The Implications of the HP vs. Oracle Litigation

Rob Enderle
Slide Show

Customers Weigh In on Oracle Itanium Controversy

It's pretty clear that many IT organizations are dubious of Oracle's motives.

As expected, HP filed a lawsuit against Oracle in an attempt to force Oracle to reverse its position against their 140,000 shared customers and for Oracle to admit that its statement regarding the discontinuation of Itanium, the shared processor technology between Intel and HP, was false. This is the first shot in what likely will be an interesting fight because, as I mentioned in the prior post, Oracle appears to be operating tactically, which suggests that it had not fully thought through the implications of a large public lawsuit. If played right, and Oracle is exposed since Itanium is not any more obsolete than IBM's Power or Oracle's SPARC, then HP could end up in a much better position against Oracle and IBM than when it first started.


Let me explain.


Removing the Itanium Cloud


Initially, Itanium was to be the replacement for Pentium in the mass market. Delays surrounding the production of this processor resulted in cost and performance issues that took Intel down another path and left Itanium off of Intel's mainstream roadmap. Now there is nothing wrong with that, and agreements between HP and Intel coupled with the fact that it is a very profitable part, even though it sells in relatively low volumes, ensured its survival. But there was a cloud of negative perception that surrounded it because it isn't what it was initially intended to be.


That means that even though Itanium was from Intel, a vastly better funded company when it comes to processors against both IBM Microelectronics and Oracle, it was seen in an equal light. Its advantages, in terms of heredity, were largely overshadowed by the perception that Intel would eventually have to kill it. Given this is a low-volume part and Intel's Xeon team was vastly better funded as a result, Intel wasn't interested in aggressively changing Itanium's image and the large marketing effort required would have taken budget away from parts (Core and Xeon) that are vastly higher volume and would provide a better return on that marketing investment. Finally, this was a custom part, putting the responsibility for any related marketing (in Intel's mind) mostly in HP's camp anyway.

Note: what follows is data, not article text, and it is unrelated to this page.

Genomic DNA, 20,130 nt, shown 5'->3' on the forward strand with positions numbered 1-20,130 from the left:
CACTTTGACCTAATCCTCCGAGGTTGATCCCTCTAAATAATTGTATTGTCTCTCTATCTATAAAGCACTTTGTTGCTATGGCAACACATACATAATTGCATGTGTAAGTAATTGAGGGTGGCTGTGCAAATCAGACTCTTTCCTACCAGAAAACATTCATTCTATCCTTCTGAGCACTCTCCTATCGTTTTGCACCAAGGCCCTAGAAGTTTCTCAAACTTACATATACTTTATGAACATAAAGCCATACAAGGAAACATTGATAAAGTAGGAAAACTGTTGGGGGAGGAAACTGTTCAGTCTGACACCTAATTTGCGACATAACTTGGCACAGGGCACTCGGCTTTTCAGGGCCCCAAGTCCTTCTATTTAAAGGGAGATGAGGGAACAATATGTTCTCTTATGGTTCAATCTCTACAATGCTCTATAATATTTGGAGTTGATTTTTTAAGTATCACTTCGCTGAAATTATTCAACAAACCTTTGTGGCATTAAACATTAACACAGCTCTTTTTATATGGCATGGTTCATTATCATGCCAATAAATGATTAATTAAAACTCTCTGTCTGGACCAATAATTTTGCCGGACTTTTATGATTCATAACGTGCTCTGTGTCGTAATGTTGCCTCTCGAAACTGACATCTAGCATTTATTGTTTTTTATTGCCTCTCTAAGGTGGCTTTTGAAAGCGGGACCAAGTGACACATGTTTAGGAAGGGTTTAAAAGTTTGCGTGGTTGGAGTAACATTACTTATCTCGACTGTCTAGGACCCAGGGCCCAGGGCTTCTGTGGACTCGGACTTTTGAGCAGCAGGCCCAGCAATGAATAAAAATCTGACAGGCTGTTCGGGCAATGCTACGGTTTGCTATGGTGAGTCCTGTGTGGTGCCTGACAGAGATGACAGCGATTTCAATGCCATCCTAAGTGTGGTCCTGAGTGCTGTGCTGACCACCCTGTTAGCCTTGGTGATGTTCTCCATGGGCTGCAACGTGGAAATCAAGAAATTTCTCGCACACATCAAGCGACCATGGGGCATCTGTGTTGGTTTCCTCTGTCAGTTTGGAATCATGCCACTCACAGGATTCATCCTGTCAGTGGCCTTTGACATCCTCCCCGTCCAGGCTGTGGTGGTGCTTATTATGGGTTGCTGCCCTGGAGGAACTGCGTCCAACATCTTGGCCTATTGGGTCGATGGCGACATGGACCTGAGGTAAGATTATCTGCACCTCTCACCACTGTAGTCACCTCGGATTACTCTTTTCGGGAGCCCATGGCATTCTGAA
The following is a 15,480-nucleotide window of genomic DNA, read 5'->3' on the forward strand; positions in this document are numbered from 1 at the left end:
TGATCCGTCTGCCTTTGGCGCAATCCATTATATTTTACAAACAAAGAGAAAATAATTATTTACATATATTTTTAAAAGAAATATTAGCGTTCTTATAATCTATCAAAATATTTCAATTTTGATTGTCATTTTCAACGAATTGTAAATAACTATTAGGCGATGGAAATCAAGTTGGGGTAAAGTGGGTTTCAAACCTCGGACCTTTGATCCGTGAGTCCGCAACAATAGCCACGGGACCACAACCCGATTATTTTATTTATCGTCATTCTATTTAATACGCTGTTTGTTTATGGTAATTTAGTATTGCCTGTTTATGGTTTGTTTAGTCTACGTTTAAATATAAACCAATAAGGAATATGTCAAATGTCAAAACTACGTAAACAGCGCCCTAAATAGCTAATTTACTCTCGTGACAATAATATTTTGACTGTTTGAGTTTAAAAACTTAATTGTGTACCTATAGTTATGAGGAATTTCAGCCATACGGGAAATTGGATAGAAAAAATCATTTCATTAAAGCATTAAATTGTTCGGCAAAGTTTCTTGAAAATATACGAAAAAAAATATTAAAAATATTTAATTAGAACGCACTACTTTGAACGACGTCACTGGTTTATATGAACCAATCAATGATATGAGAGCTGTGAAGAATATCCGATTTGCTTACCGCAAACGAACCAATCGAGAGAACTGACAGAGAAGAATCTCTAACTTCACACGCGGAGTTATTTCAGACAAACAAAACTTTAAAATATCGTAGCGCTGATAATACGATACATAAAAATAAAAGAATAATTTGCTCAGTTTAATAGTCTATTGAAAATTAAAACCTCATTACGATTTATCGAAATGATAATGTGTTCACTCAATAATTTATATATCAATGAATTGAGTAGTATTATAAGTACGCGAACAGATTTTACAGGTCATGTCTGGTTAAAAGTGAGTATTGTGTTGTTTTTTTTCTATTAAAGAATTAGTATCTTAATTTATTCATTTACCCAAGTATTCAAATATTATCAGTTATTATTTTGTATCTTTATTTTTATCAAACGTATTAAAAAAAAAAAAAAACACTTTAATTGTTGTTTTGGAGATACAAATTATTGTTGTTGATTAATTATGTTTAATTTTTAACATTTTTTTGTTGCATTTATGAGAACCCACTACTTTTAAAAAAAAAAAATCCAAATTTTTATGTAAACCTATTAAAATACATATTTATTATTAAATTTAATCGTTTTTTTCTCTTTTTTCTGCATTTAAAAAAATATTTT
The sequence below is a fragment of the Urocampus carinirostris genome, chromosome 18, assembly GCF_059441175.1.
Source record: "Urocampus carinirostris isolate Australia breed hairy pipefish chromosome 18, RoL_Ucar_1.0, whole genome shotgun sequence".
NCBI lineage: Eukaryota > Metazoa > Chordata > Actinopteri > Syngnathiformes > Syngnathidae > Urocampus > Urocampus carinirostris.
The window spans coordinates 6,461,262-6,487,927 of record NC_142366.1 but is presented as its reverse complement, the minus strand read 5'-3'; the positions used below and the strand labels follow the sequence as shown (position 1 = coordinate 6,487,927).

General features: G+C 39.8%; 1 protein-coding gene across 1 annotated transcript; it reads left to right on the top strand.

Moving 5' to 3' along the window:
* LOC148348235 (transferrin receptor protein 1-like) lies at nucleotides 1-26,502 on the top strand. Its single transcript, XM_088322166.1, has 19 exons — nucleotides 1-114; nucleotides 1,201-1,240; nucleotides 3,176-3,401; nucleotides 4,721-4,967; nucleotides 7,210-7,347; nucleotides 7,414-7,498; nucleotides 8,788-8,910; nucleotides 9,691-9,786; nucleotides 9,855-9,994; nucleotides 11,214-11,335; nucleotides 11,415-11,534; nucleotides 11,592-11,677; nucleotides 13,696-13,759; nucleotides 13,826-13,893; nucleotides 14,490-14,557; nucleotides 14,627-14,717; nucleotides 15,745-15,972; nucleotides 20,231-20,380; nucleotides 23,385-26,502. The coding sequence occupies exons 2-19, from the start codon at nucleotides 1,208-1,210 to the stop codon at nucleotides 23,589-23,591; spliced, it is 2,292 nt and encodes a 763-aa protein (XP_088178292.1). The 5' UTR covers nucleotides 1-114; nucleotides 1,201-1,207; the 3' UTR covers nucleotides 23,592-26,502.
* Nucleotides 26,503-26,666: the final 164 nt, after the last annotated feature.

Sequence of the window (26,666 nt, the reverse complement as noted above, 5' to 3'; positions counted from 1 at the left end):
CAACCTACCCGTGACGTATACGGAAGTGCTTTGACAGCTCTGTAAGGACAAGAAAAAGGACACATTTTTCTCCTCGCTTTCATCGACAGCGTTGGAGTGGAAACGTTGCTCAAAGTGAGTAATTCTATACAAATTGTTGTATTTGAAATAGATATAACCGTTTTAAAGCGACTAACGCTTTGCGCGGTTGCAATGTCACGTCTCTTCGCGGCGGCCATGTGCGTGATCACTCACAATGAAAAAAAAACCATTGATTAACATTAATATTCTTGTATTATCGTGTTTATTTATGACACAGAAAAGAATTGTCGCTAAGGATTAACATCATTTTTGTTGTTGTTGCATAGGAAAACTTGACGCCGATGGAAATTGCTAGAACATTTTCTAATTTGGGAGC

From HP's perspective, the problem was Intel's because it was the Xeon that created the issue and not anything that HP did. Therefore, HP expected Intel to deal with this misperception and that limited HP's willingness to fund marketing that dispelled this cloud. Ironically, it was better for both Oracle and IBM that this cloud existed because it degraded the image of Itanium and created a false belief that it was obsolete for both vendors.


However, now both Intel and HP are forced to either decide to abandon Itanium or to double down on it and HP has decided to double down. The litigation will now serve as a vehicle to reaffirm Itanium, effectively removing the cloud from it, and this alone should put it in a better position competitively against Power and SPARC. Long term, I expect it will now get more development resources because of this as well as both Intel and HP are forced to rethink priorities and move Itanium higher up the list.


Ironically, if this case goes as expected, Oracle will pay for HP, making Itanium more competitive against SPARC and eliminate a belief that benefited Oracle.


The Mark Hurd Problem


Oracle has more than one other major problem in this. Mark Hurd would have known the HP/Intel roadmap intimately and he would have also known that HP was dealing with a big perception problem surrounding Itanium. Hurd is already under a cloud due to why he was fired, which suggests that he has behaved less than ethically and his testimony in this case could be pivotal. In short, he knew what Oracle claimed was a lie and knew how much damage that lie would cause. Under the cloud of his infidelity, he probably won't be well liked or believed, in terms of Oracle defense, by the court.


Once again, this suggests that Oracle's moves were tactical and not well thought out, which has implications that go beyond this case and into the firm's executive competency and leadership.


Wrapping Up


Oracle has embarked on a dangerous path. It is clearly having difficulty making its Sun acquisition work and it increasingly looks, like I previously mentioned, that it is desperate to cover up that the acquisition isn't working out. As it moves to cover up the problem, it is making what appears to be severe tactical errors that are putting its customers at increased risk in terms of higher charges and forced migrations. Oracle is also entering into what may be protracted and public litigation against HP and Intel, and neither company, particularly Intel, is considered weak in this regard.


I would suggest that customers sharing HP and Oracle as vendors go through a contract review and determine if actions need to be anticipated or taken to assure their interests are protected in what appears to be a very painful breakup between HP and Oracle.

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